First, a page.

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Study Finds Increased Risk of Drooping Upper Eyelids among Contact Lens Users

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Drooping Upper EyelidsMany people prefer to wear contact lenses rather than glasses as it helps them look the way they want and enjoy freedom of movement. Contact lenses are a healthy, comfortable and convenient vision correction option when handled carefully. However, the American Society for Aesthetic Plastic Surgery (ASAPS) reports that a recent study published in the Aesthetic Surgery Journal reveals that wearing contact lenses increases the risk of drooping upper eyelids.

The research found that both hard and soft contact lenses may contribute to ptosis, (the medical term for drooping upper eyelids). The study was conducted on twins who wore soft contact lenses, hard ones and those who did not wear contact lenses. The researchers analyzed 96 sets of identical twins with differing severity of drooping eyelids. They looked for an association between drooping eyelids and factors such as body mass index (BMI), sun exposure, smoking, alcohol consumption, sleep and work-related stress were studied. None of these factors were seen to have a notable impact on drooping eyelids.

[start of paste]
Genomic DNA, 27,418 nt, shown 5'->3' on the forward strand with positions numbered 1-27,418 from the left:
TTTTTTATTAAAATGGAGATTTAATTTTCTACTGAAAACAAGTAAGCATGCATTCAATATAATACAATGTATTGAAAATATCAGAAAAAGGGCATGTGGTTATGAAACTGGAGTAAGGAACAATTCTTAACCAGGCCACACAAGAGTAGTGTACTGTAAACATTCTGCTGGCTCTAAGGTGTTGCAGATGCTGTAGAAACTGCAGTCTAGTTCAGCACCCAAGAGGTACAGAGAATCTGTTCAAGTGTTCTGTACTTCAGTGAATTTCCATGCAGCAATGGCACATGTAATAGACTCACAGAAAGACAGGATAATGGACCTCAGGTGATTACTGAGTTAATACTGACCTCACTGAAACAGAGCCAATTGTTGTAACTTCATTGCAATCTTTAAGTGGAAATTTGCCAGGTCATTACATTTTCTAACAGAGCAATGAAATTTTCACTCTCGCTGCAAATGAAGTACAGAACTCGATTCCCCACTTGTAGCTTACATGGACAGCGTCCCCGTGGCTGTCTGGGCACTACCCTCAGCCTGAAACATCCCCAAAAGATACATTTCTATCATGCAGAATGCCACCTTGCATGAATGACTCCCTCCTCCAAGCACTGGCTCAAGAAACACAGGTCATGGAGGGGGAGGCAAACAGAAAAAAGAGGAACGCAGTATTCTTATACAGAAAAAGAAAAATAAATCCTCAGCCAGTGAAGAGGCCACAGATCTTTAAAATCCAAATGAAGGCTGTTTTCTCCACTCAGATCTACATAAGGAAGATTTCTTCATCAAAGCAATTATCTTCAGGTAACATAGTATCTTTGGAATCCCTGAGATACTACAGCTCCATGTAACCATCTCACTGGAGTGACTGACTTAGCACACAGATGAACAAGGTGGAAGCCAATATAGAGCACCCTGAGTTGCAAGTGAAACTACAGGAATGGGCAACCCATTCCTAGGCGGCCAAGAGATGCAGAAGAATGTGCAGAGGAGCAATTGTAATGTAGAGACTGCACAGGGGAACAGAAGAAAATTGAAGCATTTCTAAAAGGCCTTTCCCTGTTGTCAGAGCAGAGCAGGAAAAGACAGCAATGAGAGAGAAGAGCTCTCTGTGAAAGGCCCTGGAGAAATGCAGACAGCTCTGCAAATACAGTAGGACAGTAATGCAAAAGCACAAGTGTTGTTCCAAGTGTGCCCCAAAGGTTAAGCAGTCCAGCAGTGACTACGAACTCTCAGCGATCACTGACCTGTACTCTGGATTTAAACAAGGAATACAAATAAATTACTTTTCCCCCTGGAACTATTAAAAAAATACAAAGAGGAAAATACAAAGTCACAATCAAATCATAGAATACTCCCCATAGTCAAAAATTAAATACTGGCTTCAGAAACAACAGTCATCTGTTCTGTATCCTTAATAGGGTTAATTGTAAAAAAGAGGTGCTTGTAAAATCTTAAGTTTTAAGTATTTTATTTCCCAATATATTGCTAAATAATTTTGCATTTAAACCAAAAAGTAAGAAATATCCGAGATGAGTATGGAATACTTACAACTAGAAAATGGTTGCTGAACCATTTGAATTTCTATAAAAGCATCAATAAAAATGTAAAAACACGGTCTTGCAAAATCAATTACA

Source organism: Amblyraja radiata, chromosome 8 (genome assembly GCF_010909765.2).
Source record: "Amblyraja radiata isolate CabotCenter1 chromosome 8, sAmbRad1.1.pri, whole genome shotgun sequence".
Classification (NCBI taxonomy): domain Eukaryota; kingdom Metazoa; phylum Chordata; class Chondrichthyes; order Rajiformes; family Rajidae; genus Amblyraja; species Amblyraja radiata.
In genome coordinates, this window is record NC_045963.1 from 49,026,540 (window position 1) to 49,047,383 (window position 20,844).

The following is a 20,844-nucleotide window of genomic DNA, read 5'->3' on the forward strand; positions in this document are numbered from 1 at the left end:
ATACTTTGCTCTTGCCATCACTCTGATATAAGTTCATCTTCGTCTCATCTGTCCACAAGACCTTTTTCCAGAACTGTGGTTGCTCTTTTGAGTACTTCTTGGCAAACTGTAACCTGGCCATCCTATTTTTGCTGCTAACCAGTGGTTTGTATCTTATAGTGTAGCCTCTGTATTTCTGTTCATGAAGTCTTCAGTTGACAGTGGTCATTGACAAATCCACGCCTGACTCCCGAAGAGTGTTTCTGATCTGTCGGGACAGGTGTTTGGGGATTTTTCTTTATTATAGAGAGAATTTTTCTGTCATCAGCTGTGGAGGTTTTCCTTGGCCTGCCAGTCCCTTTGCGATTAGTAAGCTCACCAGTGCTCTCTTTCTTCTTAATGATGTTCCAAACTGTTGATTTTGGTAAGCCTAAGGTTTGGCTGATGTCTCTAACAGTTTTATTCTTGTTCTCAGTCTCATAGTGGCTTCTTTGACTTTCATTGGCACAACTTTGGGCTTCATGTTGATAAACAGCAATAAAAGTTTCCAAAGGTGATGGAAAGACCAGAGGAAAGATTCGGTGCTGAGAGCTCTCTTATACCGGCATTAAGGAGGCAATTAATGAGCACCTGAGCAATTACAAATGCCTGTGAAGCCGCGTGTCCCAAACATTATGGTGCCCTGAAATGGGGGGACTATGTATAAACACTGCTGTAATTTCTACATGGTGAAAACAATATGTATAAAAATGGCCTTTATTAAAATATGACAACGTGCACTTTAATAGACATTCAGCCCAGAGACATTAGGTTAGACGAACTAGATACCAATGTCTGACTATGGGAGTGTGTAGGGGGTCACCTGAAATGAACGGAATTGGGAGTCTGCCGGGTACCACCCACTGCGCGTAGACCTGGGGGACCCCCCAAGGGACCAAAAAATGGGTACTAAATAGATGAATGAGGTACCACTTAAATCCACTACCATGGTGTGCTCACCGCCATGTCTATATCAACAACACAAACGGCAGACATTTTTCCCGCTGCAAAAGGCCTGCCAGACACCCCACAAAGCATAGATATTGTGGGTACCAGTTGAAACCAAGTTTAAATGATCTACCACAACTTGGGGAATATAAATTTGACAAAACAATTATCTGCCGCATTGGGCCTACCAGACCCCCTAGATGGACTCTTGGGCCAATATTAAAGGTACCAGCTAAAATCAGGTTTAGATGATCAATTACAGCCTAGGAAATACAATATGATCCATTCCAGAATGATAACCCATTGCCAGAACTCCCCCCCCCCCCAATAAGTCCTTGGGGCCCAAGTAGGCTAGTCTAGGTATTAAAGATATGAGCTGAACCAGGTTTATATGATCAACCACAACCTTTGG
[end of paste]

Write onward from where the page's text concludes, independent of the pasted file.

The study found that:

  • Twins who wore hard contact lenses had the greatest severity of the drooping eyelids with mean ptosis measurement of 1.84 mm
  • Twins who wore soft lenses had less severity of the drooping eyelids with mean ptosis measurement of 1.41 mm
  • Twins who did not wear contact lenses had a mean ptosis measurement of 1.00 mm

According to the lead surgeon, such small differences are significant when it comes to the eyelids and plastic surgeons who specialize eyelid surgery (blepharoplasty) confirm that even a ½ millimeter can make a big difference when it comes to vision and overall appearance.

Wearing contact lenses was found to be the only external factor that was linked to ptosis, and the lead surgeon involved in the study said that that their research attributes this to “the recurrent traction of the eyelid during placement and removal of the lens”.

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